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Why language matters: How language fuels gender inequality

"You can clearly see that this young lady, who is our foreign minister, doesn't feel particularly comfortable or that it's not her world."

These were the words of the diplomatic correspondent of the Tagesspiegel, a German news outlet, in response to a photo of Germany's first female Foreign Minister, Annalena Baerbock, at the frontline of eastern Ukraine wearing protective gear and looking rather grim.

copyright: Bernd von Jutrczenka

"Young lady" is what many adults say to little girls if they have misbehaved, not a term for a woman in one of the nation's most important and influential positions. Suppose the photo in question gave the impression Annalena Baerbock was not comfortable on the Ukrainian front. In that case, my question is, what should she have done differently? Give a smile and excitedly wave at the people on the brink of war? Wear a nice outfit so that the newspapers can discuss her style rather than her accomplishments or listen to what she has to say, which in and of itself is another big issue with women in leadership positions – the constant reduction in her choice of wardrobe.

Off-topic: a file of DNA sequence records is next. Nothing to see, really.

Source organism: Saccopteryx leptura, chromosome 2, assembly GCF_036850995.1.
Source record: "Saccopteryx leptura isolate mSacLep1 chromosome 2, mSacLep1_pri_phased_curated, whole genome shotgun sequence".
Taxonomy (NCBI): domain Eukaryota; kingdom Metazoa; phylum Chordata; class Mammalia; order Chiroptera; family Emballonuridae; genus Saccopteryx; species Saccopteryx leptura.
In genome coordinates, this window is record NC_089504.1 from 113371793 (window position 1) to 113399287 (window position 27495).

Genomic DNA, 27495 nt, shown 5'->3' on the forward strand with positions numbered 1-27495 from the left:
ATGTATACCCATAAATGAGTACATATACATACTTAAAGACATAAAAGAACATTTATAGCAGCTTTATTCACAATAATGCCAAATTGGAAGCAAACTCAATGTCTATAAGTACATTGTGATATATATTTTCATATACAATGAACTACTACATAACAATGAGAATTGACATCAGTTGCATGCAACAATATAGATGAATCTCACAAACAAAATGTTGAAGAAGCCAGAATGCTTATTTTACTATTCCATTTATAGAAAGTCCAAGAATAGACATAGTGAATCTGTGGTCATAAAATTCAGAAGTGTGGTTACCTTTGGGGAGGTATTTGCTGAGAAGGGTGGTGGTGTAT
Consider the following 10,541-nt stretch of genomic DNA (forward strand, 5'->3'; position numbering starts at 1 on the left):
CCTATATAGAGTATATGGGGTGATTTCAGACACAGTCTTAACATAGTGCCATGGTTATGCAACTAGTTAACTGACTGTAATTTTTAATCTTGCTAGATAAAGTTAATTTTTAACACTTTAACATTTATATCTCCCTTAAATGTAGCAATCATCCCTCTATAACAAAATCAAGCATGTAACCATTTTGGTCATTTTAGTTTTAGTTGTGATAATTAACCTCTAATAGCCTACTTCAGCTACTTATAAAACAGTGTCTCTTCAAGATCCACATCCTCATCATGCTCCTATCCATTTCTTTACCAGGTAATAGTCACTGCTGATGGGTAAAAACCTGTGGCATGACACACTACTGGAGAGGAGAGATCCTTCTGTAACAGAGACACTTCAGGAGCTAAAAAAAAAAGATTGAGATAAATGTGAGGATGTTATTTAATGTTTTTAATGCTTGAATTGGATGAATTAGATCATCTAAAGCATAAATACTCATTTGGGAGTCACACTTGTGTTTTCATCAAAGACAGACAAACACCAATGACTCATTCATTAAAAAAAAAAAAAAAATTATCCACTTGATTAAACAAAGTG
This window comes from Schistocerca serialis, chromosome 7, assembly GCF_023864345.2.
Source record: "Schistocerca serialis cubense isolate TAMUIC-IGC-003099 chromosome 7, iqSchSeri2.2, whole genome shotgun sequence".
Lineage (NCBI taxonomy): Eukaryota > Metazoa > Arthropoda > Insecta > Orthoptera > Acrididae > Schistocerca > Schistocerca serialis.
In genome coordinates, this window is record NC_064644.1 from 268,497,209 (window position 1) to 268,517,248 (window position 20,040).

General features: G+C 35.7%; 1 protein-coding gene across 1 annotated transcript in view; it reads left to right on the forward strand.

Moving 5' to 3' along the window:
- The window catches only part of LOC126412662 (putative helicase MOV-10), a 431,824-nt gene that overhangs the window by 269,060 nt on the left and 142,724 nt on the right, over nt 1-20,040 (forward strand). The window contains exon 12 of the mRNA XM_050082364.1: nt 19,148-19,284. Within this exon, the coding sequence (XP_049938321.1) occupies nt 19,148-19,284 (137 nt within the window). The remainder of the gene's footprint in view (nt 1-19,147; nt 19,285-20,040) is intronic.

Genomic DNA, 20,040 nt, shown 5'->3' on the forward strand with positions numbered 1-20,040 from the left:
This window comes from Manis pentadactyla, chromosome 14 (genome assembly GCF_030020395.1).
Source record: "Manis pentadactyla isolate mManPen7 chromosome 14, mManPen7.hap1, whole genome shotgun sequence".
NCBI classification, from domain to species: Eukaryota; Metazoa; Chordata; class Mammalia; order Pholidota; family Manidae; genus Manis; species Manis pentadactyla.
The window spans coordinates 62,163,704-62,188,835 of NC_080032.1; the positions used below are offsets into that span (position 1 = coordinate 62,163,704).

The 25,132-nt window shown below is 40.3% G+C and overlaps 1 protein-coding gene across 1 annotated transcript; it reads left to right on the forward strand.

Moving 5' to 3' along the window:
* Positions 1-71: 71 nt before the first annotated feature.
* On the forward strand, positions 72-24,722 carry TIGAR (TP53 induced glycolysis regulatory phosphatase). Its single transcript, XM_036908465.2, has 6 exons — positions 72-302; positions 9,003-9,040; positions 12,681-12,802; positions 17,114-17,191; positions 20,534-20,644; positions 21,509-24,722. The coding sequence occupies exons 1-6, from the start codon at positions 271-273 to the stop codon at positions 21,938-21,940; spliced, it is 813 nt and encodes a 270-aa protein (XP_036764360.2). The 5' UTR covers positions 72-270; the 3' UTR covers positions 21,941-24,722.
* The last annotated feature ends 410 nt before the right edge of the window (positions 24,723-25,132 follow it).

This statement is not just condescending and diminishes the capabilities of a 40-something-year-old politician, who has been a member of parliament for over a decade, was a candidate for chancellor, was the leader of her party and now serves as the Foreign Minister of one of the biggest economies in the world and who clearly is not a young and inexperienced person.

It also shows an underlying issue with the language we still use when talking to or about women, in particular women in historically male-dominated fields.

This is rooted in plain misogyny and is enabled by a society that often sees past these remarks and puts them aside as jokes, misunderstandings, compliments, or worse, suggesting people who complain are exaggerating.

Language shapes us, how we think, and how we view the world. 

Unfortunately, it also plays a big part in persisting gender inequality. We use different words for people of different genders. What do you think of if you read the terms "strong," "assertive," and "leader" compared to someone who is "kind," "emotional," "caring," or even "hysterical"? Even if people behave the same way, more often than not, a woman would be called bossy while a man acting the same would simply be confident.

These biases, intentionally or not, are ingrained in all of us because that is how society has been shaped. The same can be said about certain sayings we frequently use. Anything female-related is seen as weak, while anything male-related is considered strong. "Man up" versus "You cry like a girl." Doing something brave "takes balls," while someone afraid of something is considered "being a pussy." We oftentimes don't think about these or similar terms because we have simply always used them and never seen them as a problem that might play a part in fueling gender inequality. We don't think about how these words and sayings stem from deep misogyny within our society.